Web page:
Then you are probably talking to the “interested but concerned” part of the population – those 50-60% who kinda like the idea of cycling, but aren’t happy riding on busy roads – and won’t change their minds just because of some green paint on the road. Or because you tell them how the risks of cycling are overstated in public perception. They need something more convincing.
Enter projects like AMETI. Cycle Action recently met with the design team for the second phase of that project, the future busway corridor from Pakuranga to Botany. The discussions about cycling facilities in this new corridor were very heartening, as the project team from Auckland Transport and their design consultants clearly “get cycling” – not only the current situation we have now in Auckland, but also the way Auckland could be for cyclists.
Following their recent work, Auckland Transport has now released concept drawings for the busway, which includes examples showing how the cycle facilities would be integrated. The team is targeting those people as future users who currently don’t cycle (except maybe for some limited recreational riding) and who want high-quality facilities before choosing to cycle for transport – in short, they are aiming at the wide majority of Aucklanders.
Below, we show some of the designs the project team is considering for the project:
- Two-way off-road cycleway on the northern side of the busway – links to the cycling and walking section of the future Panmure Bridge addition (image at start of article)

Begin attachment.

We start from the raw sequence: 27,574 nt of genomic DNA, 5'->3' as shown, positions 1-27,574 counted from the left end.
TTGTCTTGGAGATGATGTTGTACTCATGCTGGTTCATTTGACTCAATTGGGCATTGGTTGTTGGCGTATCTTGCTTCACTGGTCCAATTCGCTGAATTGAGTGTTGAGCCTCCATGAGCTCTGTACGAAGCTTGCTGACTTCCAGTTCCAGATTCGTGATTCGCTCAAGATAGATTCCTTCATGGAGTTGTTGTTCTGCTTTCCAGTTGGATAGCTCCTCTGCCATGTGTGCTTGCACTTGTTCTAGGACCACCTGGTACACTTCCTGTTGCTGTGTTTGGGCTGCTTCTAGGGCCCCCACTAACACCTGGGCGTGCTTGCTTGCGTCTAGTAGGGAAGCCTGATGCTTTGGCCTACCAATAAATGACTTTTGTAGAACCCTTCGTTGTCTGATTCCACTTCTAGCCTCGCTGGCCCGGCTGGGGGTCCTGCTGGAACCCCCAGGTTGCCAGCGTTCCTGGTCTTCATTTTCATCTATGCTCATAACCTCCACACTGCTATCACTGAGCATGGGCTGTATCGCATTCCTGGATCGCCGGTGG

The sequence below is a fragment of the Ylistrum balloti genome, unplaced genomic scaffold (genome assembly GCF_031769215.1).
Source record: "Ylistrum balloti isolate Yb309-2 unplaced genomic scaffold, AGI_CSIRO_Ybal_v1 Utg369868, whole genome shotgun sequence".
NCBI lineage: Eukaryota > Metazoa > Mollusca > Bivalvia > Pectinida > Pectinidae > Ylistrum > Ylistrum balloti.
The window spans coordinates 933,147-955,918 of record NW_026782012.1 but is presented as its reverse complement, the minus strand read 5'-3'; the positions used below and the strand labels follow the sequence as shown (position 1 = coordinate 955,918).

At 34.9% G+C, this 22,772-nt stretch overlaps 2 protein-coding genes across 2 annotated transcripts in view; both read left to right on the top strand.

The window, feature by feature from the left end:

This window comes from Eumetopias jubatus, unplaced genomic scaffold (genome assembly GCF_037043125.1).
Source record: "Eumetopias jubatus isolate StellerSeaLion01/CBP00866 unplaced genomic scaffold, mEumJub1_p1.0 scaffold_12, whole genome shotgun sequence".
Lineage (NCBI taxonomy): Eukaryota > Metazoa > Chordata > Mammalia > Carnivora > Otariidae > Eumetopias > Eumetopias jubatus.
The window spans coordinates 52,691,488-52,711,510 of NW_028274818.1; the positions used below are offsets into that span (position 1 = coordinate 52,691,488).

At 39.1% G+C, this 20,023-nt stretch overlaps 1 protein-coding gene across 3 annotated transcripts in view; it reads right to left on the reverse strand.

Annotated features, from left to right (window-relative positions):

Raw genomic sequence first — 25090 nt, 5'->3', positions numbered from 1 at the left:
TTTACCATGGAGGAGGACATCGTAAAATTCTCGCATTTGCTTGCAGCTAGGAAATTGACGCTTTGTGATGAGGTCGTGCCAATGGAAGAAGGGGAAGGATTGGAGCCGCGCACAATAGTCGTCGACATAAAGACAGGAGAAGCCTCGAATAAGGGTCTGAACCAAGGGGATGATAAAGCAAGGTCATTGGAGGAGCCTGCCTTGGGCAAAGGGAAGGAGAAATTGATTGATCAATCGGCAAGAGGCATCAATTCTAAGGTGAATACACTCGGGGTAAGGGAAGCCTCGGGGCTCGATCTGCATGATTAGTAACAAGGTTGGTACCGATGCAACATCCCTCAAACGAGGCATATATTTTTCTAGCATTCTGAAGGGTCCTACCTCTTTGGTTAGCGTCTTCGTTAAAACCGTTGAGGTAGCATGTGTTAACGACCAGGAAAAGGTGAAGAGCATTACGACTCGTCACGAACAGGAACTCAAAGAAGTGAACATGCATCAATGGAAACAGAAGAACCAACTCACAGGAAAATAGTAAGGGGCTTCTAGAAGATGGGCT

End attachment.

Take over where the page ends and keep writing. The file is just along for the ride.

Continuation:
- All side roads are likely to be signalised, thus allowing both the busway and the two-way cycleway to travel safely
- Separated from both motor vehicles (buses and cars) as well as from pedestrians – not a shared path, i.e. attractive for everyone from cycle novices to faster commuters
- Potentially some form of cycle facility on the southern side of the road as well, if space allows, to improve access for local residents
- One-way cycle lanes on road, but with some form of buffer (which could be cycle lane kerbing or bollards or similar) – these won’t just be paint on the road
- Not all side roads are likely to be signalised, so unlike in the first section, providing on-road facilities allows cyclists to continue past side roads without having to give way like on an off-road path – some sort of traffic calming may be employed at the side roads as well, subject to further design
- The intention is to keep the facilities high-class and as consistent as possible along the whole corridor, so people can ride for all sorts of purposes, and all the way between suburbs, without being separated by the currently very unpleasant riding conditions on Ti Rakau Drive, especially in the industrial / commercial sections southeast of Pakuranga
These designs are obviously not final yet, but are intended to be taken forward and refined during the coming year. This will eventually lead to a “notice of requirement”, the next formal legal step to acquire the land needed and get planning certainty for the new corridor project.
Especially the second half of this project east of Pakuranga Town Centre will take a while yet to happen – funding for such large public transport projects is much harder to get than for new state highways. That is, unless the success of the first section – or a more positive attitude to public transport – can speed up funding for it. Either way, it’s great to see that new road corridor projects these days often come with “cycling by default”, rather than “cycling as an add-on”!
If you like these designs, read more here, and DO take the time to feedback to AT that you like their proposed cycle facilities!